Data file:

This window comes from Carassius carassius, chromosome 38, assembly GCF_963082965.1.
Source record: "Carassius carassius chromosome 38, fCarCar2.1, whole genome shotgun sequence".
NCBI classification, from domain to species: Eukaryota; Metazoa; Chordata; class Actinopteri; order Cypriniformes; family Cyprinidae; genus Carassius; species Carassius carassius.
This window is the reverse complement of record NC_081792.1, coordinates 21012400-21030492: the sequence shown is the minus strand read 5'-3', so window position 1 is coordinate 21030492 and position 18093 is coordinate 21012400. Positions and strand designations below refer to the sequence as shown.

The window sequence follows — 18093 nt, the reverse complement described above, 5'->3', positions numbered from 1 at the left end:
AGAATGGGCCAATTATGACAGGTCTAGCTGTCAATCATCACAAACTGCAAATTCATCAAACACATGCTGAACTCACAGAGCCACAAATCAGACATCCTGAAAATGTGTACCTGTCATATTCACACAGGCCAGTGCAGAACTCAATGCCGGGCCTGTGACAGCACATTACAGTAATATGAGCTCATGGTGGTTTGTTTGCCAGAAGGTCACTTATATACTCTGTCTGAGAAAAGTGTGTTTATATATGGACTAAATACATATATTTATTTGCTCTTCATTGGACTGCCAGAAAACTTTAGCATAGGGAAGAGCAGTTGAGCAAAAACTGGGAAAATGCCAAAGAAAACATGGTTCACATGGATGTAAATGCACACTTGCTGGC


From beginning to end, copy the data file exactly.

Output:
This window comes from Carassius carassius, chromosome 38, assembly GCF_963082965.1.
Source record: "Carassius carassius chromosome 38, fCarCar2.1, whole genome shotgun sequence".
NCBI classification, from domain to species: Eukaryota; Metazoa; Chordata; class Actinopteri; order Cypriniformes; family Cyprinidae; genus Carassius; species Carassius carassius.
This window is the reverse complement of record NC_081792.1, coordinates 21012400-21030492: the sequence shown is the minus strand read 5'-3', so window position 1 is coordinate 21030492 and position 18093 is coordinate 21012400. Positions and strand designations below refer to the sequence as shown.

The window sequence follows — 18093 nt, the reverse complement described above, 5'->3', positions numbered from 1 at the left end:
AGAATGGGCCAATTATGACAGGTCTAGCTGTCAATCATCACAAACTGCAAATTCATCAAACACATGCTGAACTCACAGAGCCACAAATCAGACATCCTGAAAATGTGTACCTGTCATATTCACACAGGCCAGTGCAGAACTCAATGCCGGGCCTGTGACAGCACATTACAGTAATATGAGCTCATGGTGGTTTGTTTGCCAGAAGGTCACTTATATACTCTGTCTGAGAAAAGTGTGTTTATATATGGACTAAATACATATATTTATTTGCTCTTCATTGGACTGCCAGAAAACTTTAGCATAGGGAAGAGCAGTTGAGCAAAAACTGGGAAAATGCCAAAGAAAACATGGTTCACATGGATGTAAATGCACACTTGCTGGC